Whatever “virtual reality” development comes down the pike is going to have to figure out a way to thrive in a world where little more than text will be able to get by.

    Han Held

    25 Apr 14 at 3:42 pm

  7. Virtual worlds have been a huge success in terms of online gaming. Playing a game is immersive, compared to socializing in a virtual world, which isn’t so much for most people. For example, going to a virtual disco and clicking your mouse to see your avatar awkwardly jerk in quasi-time to the music. Most people feel self-conscious about that, though yes, there are others who feel liberated in being able to assume a persona in a virtual world. But they are in a small minority.

    VR goggles, some kind of touchy-feely simulated interface — these might cause a mass migration into virtual worlds.

    As for myself, I would have visited virtual worlds more often but my computer just wasn’t powerful enough. I’d walk along and see objects gradually flicker into existence and it just wasn’t very immersive. I can understand how you might feel different if you have a souped up custom made computer that is state of the art, but in the real world, a huge number of people are still using Windows XP on computers that are the same generation. I’m ahead of that but still have issues with slowness.

    I suspect that many Virtual World developers and evangelists are unaware of this digital divide. “Oh, you have no idea what virtual world delights await you if only you spend $80 on a hypergraphics card!” Yes, but the average person is hit with countless ad pitches to buy this or that and they’re kind of insensitive to them by now.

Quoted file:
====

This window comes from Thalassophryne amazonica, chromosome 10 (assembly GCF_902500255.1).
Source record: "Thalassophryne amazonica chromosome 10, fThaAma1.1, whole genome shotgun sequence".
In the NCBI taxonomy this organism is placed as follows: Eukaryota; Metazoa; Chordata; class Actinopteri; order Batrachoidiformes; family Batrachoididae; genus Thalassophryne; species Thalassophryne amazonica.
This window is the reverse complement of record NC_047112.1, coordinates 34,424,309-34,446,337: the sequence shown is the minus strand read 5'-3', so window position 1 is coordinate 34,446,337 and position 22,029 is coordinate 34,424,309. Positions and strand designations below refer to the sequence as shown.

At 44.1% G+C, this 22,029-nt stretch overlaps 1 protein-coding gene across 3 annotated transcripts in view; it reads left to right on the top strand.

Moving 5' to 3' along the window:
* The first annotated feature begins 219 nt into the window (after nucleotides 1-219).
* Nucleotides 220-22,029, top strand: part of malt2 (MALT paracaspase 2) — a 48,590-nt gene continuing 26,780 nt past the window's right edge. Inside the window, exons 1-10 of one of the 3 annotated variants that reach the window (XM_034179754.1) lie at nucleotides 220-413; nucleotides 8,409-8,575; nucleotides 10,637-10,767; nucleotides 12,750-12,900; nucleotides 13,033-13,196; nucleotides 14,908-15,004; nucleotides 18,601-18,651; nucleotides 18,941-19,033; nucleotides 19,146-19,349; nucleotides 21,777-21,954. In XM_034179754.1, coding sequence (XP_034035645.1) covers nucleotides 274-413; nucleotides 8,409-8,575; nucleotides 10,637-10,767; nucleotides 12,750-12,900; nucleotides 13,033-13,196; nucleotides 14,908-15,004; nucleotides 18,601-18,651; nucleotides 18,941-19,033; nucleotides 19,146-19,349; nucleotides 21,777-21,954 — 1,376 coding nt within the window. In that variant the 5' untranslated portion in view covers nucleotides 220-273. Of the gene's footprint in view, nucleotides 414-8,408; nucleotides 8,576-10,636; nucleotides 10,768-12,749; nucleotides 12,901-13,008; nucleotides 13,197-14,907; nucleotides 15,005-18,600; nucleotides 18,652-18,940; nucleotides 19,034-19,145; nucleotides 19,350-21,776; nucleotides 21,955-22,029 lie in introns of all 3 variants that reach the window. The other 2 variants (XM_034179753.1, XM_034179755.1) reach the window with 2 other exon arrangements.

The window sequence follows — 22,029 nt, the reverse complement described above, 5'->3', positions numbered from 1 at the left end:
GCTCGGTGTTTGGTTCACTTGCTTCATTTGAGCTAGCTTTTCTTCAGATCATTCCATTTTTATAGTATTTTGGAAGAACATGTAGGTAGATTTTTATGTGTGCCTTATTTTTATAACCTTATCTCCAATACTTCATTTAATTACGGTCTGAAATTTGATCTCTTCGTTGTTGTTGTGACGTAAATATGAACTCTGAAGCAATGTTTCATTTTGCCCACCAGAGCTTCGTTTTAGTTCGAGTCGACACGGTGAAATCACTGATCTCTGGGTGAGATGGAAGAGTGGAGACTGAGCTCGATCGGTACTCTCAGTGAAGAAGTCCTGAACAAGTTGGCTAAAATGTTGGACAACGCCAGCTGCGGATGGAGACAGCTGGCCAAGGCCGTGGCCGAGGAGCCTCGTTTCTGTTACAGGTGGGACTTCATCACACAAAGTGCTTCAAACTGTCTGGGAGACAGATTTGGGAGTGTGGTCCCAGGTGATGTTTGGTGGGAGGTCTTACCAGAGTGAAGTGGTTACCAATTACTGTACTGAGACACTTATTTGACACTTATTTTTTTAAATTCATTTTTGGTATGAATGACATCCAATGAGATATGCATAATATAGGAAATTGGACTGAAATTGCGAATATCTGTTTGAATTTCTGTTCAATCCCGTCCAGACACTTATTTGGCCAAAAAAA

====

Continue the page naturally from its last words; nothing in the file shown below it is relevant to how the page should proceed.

Perhaps virtual worlds for social interaction could be improved if (a) developers de-emphasized the highest possible resolution in favor of greater fluidity of the visual experience on older, lower power computers and (2) creators of virtual world content emphasized more game-like elements (eg, puzzles and mazes to solve, zombies or killer robots to avoid, points to accumulate, levels to ascend, and so on.)

    Engineer Zero

    1 May 14 at 2:10 am

  8. Maybe a few useful applications of VR-type stuff… medical spin-offs? All it takes is a bunch of medical scanners (x-ray, MRI etc.) and game console camera and some magic:

    Anyways, VR and 3D games have come a long way, but no one wants to wear weird or bulky headsets, or experience vertigo or nausea. I think it won’t be a big hit till it is fully immersive, fun, and believable (suspension of disbelief, as in movies) for the average user. And if it’s like most new technologies, it won’t go mainstream till the porn industry gets a hold of it, lol.

    We already have enough distractions that keep us from nature and the real world. Will your grandkids ever venture outside? Which reminds me of Project Wild Thing, a fun documentary to watch!
    (you can watch a clip or the whole film for free)


    3 May 14 at 4:59 am

  9. I’m with Ilan on this — the best medium is the most appropriate one for the job.

    The web is great for text, audio, and video. VR is great for immersive experiences.

    I’m in the information business, not the experience business, and my preferred medium is text with some images mixed in.

    If I was covering the fashion industry, I wouldn’t write all my articles on coats. If I was covering the travel industry, I wouldn’t uses trains to deliver the message.

    I’m guessing that it will take years, if not decades for true masters of the immersive medium to emerge.

    Consider television — it’s been around for decades. But the level and quality of story telling we’re getting today is dramatically (no pun intended) better than what we had at TV’s infancy.

    I kind of see myself as a print journalist in the early days of television, writing about the new medium, not really knowing what it would evolve into, but seeing opportunities for greatness in it.

    Maria Korolov

    20 May 14 at 11:59 am